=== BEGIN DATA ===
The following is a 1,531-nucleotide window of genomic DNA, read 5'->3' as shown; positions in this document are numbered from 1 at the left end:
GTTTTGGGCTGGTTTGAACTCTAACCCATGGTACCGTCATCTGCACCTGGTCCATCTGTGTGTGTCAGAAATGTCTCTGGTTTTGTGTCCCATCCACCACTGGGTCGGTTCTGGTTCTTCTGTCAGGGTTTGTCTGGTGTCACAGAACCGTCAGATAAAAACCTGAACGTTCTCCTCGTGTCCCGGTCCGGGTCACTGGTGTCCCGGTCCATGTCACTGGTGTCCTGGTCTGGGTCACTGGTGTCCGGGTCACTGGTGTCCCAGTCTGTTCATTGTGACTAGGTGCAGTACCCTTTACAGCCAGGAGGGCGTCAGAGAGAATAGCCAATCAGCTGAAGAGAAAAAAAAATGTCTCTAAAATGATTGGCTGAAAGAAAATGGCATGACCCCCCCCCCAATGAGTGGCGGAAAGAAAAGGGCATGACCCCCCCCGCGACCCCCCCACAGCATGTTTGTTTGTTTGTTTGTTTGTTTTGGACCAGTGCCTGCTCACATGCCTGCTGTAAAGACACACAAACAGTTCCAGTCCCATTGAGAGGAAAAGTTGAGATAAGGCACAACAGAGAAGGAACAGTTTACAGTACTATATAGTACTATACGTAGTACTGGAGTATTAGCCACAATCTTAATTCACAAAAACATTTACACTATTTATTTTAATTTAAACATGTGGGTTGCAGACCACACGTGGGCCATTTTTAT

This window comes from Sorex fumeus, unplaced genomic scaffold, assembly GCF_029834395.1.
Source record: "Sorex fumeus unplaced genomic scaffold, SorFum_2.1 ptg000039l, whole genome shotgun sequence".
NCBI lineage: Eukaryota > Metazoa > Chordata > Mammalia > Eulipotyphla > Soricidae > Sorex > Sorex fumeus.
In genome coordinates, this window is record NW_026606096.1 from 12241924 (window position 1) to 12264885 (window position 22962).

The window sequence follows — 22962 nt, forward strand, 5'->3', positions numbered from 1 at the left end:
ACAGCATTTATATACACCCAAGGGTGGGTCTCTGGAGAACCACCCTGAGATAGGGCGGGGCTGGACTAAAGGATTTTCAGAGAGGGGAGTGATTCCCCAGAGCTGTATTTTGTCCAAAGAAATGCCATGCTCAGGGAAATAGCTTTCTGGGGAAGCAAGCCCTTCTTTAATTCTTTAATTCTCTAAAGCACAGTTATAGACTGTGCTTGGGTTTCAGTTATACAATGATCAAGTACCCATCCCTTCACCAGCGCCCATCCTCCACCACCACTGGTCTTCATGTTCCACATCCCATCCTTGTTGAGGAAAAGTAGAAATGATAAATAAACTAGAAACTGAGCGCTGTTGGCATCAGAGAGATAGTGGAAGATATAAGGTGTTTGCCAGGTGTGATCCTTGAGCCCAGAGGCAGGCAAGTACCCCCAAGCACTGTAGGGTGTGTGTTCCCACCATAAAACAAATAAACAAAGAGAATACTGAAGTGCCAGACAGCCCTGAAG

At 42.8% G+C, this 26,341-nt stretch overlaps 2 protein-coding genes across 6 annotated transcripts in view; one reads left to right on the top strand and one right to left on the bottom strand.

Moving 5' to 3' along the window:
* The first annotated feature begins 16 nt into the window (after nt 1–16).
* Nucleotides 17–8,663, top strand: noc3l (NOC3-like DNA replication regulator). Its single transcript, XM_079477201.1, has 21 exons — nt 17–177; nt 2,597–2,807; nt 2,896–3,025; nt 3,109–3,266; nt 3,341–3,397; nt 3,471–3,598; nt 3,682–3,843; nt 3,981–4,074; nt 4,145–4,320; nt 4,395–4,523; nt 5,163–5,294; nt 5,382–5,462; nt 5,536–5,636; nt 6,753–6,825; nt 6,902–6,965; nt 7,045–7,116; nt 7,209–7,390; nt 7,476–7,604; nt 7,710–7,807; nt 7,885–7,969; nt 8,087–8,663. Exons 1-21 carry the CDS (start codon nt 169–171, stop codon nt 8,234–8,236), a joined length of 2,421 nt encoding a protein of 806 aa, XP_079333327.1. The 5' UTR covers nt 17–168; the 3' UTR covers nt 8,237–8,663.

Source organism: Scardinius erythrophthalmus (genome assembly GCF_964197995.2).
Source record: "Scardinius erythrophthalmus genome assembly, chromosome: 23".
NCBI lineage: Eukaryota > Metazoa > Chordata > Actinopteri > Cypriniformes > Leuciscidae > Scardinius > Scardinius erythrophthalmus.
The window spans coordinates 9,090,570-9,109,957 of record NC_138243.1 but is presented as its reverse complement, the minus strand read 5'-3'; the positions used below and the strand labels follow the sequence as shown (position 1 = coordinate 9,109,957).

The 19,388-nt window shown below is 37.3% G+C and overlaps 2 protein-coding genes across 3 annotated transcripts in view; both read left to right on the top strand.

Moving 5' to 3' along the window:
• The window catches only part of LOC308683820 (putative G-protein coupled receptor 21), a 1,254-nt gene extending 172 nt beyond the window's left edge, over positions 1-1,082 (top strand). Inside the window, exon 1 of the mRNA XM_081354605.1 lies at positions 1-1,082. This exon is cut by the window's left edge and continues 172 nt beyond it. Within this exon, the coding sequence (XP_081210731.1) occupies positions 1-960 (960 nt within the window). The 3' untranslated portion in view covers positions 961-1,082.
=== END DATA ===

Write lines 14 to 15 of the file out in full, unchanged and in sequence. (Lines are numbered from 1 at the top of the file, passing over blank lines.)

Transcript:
Source record: "Scardinius erythrophthalmus genome assembly, chromosome: 23".
NCBI lineage: Eukaryota > Metazoa > Chordata > Actinopteri > Cypriniformes > Leuciscidae > Scardinius > Scardinius erythrophthalmus.